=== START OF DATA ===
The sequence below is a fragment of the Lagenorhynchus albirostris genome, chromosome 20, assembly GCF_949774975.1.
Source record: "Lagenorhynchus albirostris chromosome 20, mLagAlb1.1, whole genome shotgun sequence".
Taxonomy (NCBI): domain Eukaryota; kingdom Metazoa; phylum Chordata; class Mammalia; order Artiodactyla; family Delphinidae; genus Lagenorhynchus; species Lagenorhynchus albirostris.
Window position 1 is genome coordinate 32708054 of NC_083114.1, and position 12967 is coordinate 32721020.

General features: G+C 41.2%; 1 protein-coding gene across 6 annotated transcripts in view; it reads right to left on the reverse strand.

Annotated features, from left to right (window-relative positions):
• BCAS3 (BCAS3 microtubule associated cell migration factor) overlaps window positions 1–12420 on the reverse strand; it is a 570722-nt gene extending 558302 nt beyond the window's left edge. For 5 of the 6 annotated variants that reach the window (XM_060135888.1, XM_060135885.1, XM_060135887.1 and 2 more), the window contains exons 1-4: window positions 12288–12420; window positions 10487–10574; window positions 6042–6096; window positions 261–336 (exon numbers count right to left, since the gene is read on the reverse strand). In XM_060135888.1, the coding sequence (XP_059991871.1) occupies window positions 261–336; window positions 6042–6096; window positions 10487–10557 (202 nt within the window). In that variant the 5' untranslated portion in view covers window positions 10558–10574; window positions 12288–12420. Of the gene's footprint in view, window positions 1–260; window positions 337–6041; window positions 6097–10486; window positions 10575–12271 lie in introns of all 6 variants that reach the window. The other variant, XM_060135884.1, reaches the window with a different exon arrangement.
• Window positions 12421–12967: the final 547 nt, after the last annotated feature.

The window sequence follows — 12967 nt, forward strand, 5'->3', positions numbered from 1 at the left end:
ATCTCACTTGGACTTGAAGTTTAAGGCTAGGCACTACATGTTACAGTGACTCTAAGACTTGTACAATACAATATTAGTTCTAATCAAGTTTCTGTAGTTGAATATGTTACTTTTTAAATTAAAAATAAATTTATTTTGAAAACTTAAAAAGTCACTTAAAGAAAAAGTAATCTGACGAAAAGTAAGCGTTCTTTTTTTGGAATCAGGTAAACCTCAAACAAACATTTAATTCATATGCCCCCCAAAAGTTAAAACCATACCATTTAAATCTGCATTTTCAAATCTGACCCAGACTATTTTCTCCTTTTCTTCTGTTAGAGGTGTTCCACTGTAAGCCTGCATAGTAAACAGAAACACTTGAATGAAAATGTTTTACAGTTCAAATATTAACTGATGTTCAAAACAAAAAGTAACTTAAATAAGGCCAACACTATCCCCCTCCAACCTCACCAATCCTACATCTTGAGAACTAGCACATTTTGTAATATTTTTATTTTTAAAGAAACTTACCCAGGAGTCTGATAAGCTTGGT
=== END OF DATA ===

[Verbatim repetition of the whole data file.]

The sequence below is a fragment of the Lagenorhynchus albirostris genome, chromosome 20, assembly GCF_949774975.1.
Source record: "Lagenorhynchus albirostris chromosome 20, mLagAlb1.1, whole genome shotgun sequence".
Taxonomy (NCBI): domain Eukaryota; kingdom Metazoa; phylum Chordata; class Mammalia; order Artiodactyla; family Delphinidae; genus Lagenorhynchus; species Lagenorhynchus albirostris.
Window position 1 is genome coordinate 32708054 of NC_083114.1, and position 12967 is coordinate 32721020.

General features: G+C 41.2%; 1 protein-coding gene across 6 annotated transcripts in view; it reads right to left on the reverse strand.

Annotated features, from left to right (window-relative positions):
• BCAS3 (BCAS3 microtubule associated cell migration factor) overlaps window positions 1–12420 on the reverse strand; it is a 570722-nt gene extending 558302 nt beyond the window's left edge. For 5 of the 6 annotated variants that reach the window (XM_060135888.1, XM_060135885.1, XM_060135887.1 and 2 more), the window contains exons 1-4: window positions 12288–12420; window positions 10487–10574; window positions 6042–6096; window positions 261–336 (exon numbers count right to left, since the gene is read on the reverse strand). In XM_060135888.1, the coding sequence (XP_059991871.1) occupies window positions 261–336; window positions 6042–6096; window positions 10487–10557 (202 nt within the window). In that variant the 5' untranslated portion in view covers window positions 10558–10574; window positions 12288–12420. Of the gene's footprint in view, window positions 1–260; window positions 337–6041; window positions 6097–10486; window positions 10575–12271 lie in introns of all 6 variants that reach the window. The other variant, XM_060135884.1, reaches the window with a different exon arrangement.
• Window positions 12421–12967: the final 547 nt, after the last annotated feature.

The window sequence follows — 12967 nt, forward strand, 5'->3', positions numbered from 1 at the left end:
ATCTCACTTGGACTTGAAGTTTAAGGCTAGGCACTACATGTTACAGTGACTCTAAGACTTGTACAATACAATATTAGTTCTAATCAAGTTTCTGTAGTTGAATATGTTACTTTTTAAATTAAAAATAAATTTATTTTGAAAACTTAAAAAGTCACTTAAAGAAAAAGTAATCTGACGAAAAGTAAGCGTTCTTTTTTTGGAATCAGGTAAACCTCAAACAAACATTTAATTCATATGCCCCCCAAAAGTTAAAACCATACCATTTAAATCTGCATTTTCAAATCTGACCCAGACTATTTTCTCCTTTTCTTCTGTTAGAGGTGTTCCACTGTAAGCCTGCATAGTAAACAGAAACACTTGAATGAAAATGTTTTACAGTTCAAATATTAACTGATGTTCAAAACAAAAAGTAACTTAAATAAGGCCAACACTATCCCCCTCCAACCTCACCAATCCTACATCTTGAGAACTAGCACATTTTGTAATATTTTTATTTTTAAAGAAACTTACCCAGGAGTCTGATAAGCTTGGT